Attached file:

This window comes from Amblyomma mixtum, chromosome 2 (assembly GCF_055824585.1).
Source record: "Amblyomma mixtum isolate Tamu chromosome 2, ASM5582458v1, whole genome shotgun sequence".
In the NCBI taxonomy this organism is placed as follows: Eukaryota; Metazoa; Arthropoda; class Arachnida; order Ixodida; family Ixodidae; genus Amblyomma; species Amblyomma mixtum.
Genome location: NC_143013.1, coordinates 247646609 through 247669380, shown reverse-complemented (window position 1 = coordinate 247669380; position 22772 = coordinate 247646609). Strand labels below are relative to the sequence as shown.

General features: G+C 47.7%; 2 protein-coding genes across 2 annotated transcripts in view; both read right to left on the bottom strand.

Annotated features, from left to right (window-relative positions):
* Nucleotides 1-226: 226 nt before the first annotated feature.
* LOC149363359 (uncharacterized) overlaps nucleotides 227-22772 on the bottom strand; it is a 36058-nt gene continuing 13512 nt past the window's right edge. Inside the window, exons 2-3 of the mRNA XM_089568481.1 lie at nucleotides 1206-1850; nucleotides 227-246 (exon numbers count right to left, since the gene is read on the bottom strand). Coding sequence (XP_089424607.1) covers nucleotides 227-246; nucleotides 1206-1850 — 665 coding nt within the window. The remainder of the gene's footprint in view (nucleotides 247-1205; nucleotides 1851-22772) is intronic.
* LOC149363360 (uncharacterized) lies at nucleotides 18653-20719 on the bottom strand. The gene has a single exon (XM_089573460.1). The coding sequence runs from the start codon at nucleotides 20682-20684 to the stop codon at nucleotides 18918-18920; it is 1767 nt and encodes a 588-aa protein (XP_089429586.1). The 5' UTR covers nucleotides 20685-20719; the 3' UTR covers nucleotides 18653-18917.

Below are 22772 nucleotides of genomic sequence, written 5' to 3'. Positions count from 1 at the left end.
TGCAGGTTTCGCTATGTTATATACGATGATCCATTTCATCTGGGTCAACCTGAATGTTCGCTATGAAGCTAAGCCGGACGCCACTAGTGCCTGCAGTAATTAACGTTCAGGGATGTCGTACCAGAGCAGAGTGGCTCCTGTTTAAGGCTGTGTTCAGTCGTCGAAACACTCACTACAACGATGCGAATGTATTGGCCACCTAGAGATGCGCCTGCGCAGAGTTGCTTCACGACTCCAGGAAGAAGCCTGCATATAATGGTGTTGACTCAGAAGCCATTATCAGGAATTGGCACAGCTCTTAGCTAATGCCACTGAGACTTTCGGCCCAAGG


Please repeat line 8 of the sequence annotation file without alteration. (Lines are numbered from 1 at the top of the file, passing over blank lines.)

* LOC149363359 (uncharacterized) overlaps nucleotides 227-22772 on the bottom strand; it is a 36058-nt gene continuing 13512 nt past the window's right edge. Inside the window, exons 2-3 of the mRNA XM_089568481.1 lie at nucleotides 1206-1850; nucleotides 227-246 (exon numbers count right to left, since the gene is read on the bottom strand). Coding sequence (XP_089424607.1) covers nucleotides 227-246; nucleotides 1206-1850 — 665 coding nt within the window. The remainder of the gene's footprint in view (nucleotides 247-1205; nucleotides 1851-22772) is intronic.